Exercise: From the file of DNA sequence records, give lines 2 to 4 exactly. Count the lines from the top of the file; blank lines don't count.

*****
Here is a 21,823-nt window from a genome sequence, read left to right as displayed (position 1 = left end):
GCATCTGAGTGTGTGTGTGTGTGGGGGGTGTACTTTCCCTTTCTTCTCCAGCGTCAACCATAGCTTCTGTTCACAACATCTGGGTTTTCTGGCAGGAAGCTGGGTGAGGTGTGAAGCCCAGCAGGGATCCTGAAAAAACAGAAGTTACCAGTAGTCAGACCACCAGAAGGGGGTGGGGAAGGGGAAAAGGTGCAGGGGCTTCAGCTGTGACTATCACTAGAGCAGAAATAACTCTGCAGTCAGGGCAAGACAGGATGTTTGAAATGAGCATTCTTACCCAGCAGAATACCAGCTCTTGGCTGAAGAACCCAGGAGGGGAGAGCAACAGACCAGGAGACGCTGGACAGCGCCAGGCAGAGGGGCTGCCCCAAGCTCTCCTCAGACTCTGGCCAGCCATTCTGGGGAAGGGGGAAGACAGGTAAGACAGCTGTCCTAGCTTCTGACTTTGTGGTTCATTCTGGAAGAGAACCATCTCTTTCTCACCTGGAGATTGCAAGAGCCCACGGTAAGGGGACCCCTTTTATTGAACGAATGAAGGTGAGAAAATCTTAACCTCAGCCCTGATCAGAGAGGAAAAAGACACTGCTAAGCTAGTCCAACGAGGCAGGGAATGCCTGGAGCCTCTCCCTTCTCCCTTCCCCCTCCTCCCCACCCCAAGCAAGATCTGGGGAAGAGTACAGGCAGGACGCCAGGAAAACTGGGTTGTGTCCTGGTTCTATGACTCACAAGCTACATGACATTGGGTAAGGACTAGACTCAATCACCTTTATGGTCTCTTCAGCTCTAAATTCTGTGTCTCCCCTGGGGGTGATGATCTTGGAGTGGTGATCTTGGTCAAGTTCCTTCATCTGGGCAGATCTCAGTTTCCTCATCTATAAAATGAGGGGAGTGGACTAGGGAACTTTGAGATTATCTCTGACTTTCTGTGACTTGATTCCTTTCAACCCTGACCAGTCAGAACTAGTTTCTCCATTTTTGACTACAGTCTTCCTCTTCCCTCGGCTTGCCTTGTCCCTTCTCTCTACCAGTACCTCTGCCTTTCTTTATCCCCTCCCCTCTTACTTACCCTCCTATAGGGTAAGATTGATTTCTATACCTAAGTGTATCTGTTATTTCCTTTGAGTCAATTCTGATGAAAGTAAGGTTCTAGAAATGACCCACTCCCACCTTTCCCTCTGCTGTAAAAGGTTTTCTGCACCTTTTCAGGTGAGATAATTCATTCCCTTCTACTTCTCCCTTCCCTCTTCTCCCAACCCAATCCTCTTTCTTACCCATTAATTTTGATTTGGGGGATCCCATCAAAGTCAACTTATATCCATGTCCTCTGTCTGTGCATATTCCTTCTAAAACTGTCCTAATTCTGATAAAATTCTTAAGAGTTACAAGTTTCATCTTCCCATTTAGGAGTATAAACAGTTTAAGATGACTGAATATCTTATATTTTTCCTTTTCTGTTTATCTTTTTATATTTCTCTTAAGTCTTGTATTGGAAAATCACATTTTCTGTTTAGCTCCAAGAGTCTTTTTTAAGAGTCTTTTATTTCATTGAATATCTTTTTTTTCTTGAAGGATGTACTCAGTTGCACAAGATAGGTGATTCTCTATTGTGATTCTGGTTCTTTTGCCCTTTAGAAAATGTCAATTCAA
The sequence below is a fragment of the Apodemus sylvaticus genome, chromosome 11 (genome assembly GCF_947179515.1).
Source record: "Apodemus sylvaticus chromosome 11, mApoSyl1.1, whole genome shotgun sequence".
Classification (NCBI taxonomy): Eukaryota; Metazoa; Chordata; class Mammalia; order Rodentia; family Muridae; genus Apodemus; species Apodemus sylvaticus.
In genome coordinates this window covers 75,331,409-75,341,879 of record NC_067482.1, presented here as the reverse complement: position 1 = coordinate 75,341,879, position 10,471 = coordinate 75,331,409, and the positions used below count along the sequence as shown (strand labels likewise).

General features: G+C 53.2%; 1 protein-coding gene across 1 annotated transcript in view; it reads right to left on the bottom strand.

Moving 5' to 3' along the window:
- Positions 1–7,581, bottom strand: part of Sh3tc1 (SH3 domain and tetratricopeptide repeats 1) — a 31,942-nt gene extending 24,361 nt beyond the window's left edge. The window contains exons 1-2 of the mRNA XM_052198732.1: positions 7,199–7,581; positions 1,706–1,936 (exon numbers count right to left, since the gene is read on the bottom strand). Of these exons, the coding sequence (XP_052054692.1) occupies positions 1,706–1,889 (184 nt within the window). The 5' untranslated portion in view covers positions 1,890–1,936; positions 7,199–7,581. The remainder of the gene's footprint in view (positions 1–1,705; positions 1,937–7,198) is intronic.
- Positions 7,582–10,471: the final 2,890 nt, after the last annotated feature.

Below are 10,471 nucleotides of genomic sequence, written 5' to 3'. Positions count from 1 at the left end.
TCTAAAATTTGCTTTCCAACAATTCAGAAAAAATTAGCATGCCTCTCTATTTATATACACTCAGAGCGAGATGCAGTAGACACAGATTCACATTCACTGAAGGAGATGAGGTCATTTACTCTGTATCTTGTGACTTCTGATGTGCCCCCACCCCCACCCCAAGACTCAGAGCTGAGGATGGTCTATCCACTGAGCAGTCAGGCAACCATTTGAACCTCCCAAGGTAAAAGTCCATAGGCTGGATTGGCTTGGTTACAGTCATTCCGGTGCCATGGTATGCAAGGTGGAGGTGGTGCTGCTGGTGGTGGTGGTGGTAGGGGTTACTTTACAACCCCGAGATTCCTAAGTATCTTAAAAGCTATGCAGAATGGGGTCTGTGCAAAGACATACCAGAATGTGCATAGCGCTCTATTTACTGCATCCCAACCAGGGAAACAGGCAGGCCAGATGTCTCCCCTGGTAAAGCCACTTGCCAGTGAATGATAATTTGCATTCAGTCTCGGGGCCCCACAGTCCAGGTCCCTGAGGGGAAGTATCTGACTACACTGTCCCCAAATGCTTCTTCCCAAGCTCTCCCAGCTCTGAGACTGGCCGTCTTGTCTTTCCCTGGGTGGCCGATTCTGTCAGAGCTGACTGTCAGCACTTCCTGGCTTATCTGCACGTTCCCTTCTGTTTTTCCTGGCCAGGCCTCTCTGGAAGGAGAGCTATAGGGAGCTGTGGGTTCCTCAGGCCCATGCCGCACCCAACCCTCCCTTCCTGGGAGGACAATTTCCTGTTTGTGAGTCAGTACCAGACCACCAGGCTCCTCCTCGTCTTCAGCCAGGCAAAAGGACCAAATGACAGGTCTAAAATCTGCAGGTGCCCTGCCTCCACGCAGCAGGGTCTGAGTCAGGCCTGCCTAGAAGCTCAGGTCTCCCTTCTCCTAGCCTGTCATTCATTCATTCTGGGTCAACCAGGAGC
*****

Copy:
GCATCTGAGTGTGTGTGTGTGTGGGGGGTGTACTTTCCCTTTCTTCTCCAGCGTCAACCATAGCTTCTGTTCACAACATCTGGGTTTTCTGGCAGGAAGCTGGGTGAGGTGTGAAGCCCAGCAGGGATCCTGAAAAAACAGAAGTTACCAGTAGTCAGACCACCAGAAGGGGGTGGGGAAGGGGAAAAGGTGCAGGGGCTTCAGCTGTGACTATCACTAGAGCAGAAATAACTCTGCAGTCAGGGCAAGACAGGATGTTTGAAATGAGCATTCTTACCCAGCAGAATACCAGCTCTTGGCTGAAGAACCCAGGAGGGGAGAGCAACAGACCAGGAGACGCTGGACAGCGCCAGGCAGAGGGGCTGCCCCAAGCTCTCCTCAGACTCTGGCCAGCCATTCTGGGGAAGGGGGAAGACAGGTAAGACAGCTGTCCTAGCTTCTGACTTTGTGGTTCATTCTGGAAGAGAACCATCTCTTTCTCACCTGGAGATTGCAAGAGCCCACGGTAAGGGGACCCCTTTTATTGAACGAATGAAGGTGAGAAAATCTTAACCTCAGCCCTGATCAGAGAGGAAAAAGACACTGCTAAGCTAGTCCAACGAGGCAGGGAATGCCTGGAGCCTCTCCCTTCTCCCTTCCCCCTCCTCCCCACCCCAAGCAAGATCTGGGGAAGAGTACAGGCAGGACGCCAGGAAAACTGGGTTGTGTCCTGGTTCTATGACTCACAAGCTACATGACATTGGGTAAGGACTAGACTCAATCACCTTTATGGTCTCTTCAGCTCTAAATTCTGTGTCTCCCCTGGGGGTGATGATCTTGGAGTGGTGATCTTGGTCAAGTTCCTTCATCTGGGCAGATCTCAGTTTCCTCATCTATAAAATGAGGGGAGTGGACTAGGGAACTTTGAGATTATCTCTGACTTTCTGTGACTTGATTCCTTTCAACCCTGACCAGTCAGAACTAGTTTCTCCATTTTTGACTACAGTCTTCCTCTTCCCTCGGCTTGCCTTGTCCCTTCTCTCTACCAGTACCTCTGCCTTTCTTTATCCCCTCCCCTCTTACTTACCCTCCTATAGGGTAAGATTGATTTCTATACCTAAGTGTATCTGTTATTTCCTTTGAGTCAATTCTGATGAAAGTAAGGTTCTAGAAATGACCCACTCCCACCTTTCCCTCTGCTGTAAAAGGTTTTCTGCACCTTTTCAGGTGAGATAATTCATTCCCTTCTACTTCTCCCTTCCCTCTTCTCCCAACCCAATCCTCTTTCTTACCCATTAATTTTGATTTGGGGGATCCCATCAAAGTCAACTTATATCCATGTCCTCTGTCTGTGCATATTCCTTCTAAAACTGTCCTAATTCTGATAAAATTCTTAAGAGTTACAAGTTTCATCTTCCCATTTAGGAGTATAAACAGTTTAAGATGACTGAATATCTTATATTTTTCCTTTTCTGTTTATCTTTTTATATTTCTCTTAAGTCTTGTATTGGAAAATCACATTTTCTGTTTAGCTCCAAGAGTCTTTTTTAAGAGTCTTTTATTTCATTGAATATCTTTTTTTTCTTGAAGGATGTACTCAGTTGCACAAGATAGGTGATTCTCTATTGTGATTCTGGTTCTTTTGCCCTTTAGAAAATGTCAATTCAA
The sequence below is a fragment of the Apodemus sylvaticus genome, chromosome 11 (genome assembly GCF_947179515.1).
Source record: "Apodemus sylvaticus chromosome 11, mApoSyl1.1, whole genome shotgun sequence".